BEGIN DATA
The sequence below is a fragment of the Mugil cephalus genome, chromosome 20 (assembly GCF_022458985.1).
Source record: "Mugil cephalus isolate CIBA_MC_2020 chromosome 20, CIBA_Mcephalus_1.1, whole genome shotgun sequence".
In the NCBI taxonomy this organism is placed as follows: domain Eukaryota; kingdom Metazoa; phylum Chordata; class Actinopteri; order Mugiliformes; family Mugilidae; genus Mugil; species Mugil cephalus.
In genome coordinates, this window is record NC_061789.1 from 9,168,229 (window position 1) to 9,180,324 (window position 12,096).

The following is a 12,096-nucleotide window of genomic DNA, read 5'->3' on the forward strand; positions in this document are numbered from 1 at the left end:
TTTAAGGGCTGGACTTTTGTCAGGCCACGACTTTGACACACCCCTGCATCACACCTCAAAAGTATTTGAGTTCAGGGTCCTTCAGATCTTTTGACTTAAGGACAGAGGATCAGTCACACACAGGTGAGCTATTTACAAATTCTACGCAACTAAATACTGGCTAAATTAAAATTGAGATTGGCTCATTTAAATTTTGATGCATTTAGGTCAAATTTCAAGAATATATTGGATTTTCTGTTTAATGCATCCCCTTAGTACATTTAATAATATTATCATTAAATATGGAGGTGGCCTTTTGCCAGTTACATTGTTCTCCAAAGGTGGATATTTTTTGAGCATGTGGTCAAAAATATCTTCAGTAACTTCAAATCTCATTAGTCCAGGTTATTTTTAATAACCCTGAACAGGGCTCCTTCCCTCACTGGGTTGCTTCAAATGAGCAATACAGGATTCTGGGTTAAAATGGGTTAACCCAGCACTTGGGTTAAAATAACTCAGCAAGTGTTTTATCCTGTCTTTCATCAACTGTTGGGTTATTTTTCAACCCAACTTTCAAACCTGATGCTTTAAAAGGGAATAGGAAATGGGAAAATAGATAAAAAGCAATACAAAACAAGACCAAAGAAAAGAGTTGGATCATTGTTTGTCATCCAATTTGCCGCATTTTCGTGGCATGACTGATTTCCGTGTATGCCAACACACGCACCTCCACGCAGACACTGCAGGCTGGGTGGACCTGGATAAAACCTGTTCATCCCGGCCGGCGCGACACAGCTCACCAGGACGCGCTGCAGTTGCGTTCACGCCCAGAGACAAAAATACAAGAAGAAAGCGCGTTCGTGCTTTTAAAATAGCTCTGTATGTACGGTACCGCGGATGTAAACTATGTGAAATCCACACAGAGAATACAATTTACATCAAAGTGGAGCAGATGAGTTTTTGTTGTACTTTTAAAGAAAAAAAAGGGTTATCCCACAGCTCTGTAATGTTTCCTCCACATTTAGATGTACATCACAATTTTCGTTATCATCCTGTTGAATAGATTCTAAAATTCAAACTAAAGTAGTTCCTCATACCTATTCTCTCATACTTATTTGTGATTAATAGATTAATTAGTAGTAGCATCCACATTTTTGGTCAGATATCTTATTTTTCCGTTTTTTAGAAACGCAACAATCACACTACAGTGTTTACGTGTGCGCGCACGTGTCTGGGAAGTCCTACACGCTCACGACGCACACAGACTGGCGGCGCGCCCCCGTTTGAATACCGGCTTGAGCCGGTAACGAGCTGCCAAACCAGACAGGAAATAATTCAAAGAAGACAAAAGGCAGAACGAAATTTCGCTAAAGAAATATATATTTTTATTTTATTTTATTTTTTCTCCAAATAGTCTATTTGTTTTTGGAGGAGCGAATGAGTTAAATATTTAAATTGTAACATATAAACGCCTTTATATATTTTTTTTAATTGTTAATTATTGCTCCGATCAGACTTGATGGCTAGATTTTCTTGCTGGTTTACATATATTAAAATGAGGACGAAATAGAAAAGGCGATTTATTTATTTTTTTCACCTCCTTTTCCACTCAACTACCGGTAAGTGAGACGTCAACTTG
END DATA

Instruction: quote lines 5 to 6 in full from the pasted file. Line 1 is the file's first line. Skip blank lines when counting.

The following is a 12,096-nucleotide window of genomic DNA, read 5'->3' on the forward strand; positions in this document are numbered from 1 at the left end:
TTTAAGGGCTGGACTTTTGTCAGGCCACGACTTTGACACACCCCTGCATCACACCTCAAAAGTATTTGAGTTCAGGGTCCTTCAGATCTTTTGACTTAAGGACAGAGGATCAGTCACACACAGGTGAGCTATTTACAAATTCTACGCAACTAAATACTGGCTAAATTAAAATTGAGATTGGCTCATTTAAATTTTGATGCATTTAGGTCAAATTTCAAGAATATATTGGATTTTCTGTTTAATGCATCCCCTTAGTACATTTAATAATATTATCATTAAATATGGAGGTGGCCTTTTGCCAGTTACATTGTTCTCCAAAGGTGGATATTTTTTGAGCATGTGGTCAAAAATATCTTCAGTAACTTCAAATCTCATTAGTCCAGGTTATTTTTAATAACCCTGAACAGGGCTCCTTCCCTCACTGGGTTGCTTCAAATGAGCAATACAGGATTCTGGGTTAAAATGGGTTAACCCAGCACTTGGGTTAAAATAACTCAGCAAGTGTTTTATCCTGTCTTTCATCAACTGTTGGGTTATTTTTCAACCCAACTTTCAAACCTGATGCTTTAAAAGGGAATAGGAAATGGGAAAATAGATAAAAAGCAATACAAAACAAGACCAAAGAAAAGAGTTGGATCATTGTTTGTCATCCAATTTGCCGCATTTTCGTGGCATGACTGATTTCCGTGTATGCCAACACACGCACCTCCACGCAGACACTGCAGGCTGGGTGGACCTGGATAAAACCTGTTCATCCCGGCCGGCGCGACACAGCTCACCAGGACGCGCTGCAGTTGCGTTCACGCCCAGAGACAAAAATACAAGAAGAAAGCGCGTTCGTGCTTTTAAAATAGCTCTGTATGTACGGTACCGCGGATGTAAACTATGTGAAATCCACACAGAGAATACAATTTACATCAAAGTGGAGCAGATGAGTTTTTGTTGTACTTTTAAAGAAAAAAAAGGGTTATCCCACAGCTCTGTAATGTTTCCTCCACATTTAGATGTACATCACAATTTTCGTTATCATCCTGTTGAATAGATTCTAAAATTCAAACTAAAGTAGTTCCTCATACCTATTCTCTCATACTTATTTGTGATTAATAGATTAATTAGTAGTAGCATCCACATTTTTGGTCAGATATCTTATTTTTCCGTTTTTTAGAAACGCAACAATCACACTACAGTGTTTACGTGTGCGCGCACGTGTCTGGGAAGTCCTACACGCTCACGACGCACACAGACTGGCGGCGCGCCCCCGTTTGAATACCGGCTTGAGCCGGTAACGAGCTGCCAAACCAGACAGGAAATAATTCAAAGAAGACAAAAGGCAGAACGAAATTTCGCTAAAGAAATATATATTTTTATTTTATTTTATTTTTTCTCCAAATAGTCTATTTGTTTTTGGAGGAGCGAATGAGTTAAATATTTAAATTGTAACATATAAACGCCTTTATATATTTTTTTTAATTGTTAATTATTGCTCCGATCAGACTTGATGGCTAGATTTTCTTGCTGGTTTACATATATTAAAATGAGGACGAAATAGAAAAGGCGATTTATTTATTTTTTTCACCTCCTTTTCCACTCAACTACCGGTAAGTGAGACGTCAACTTG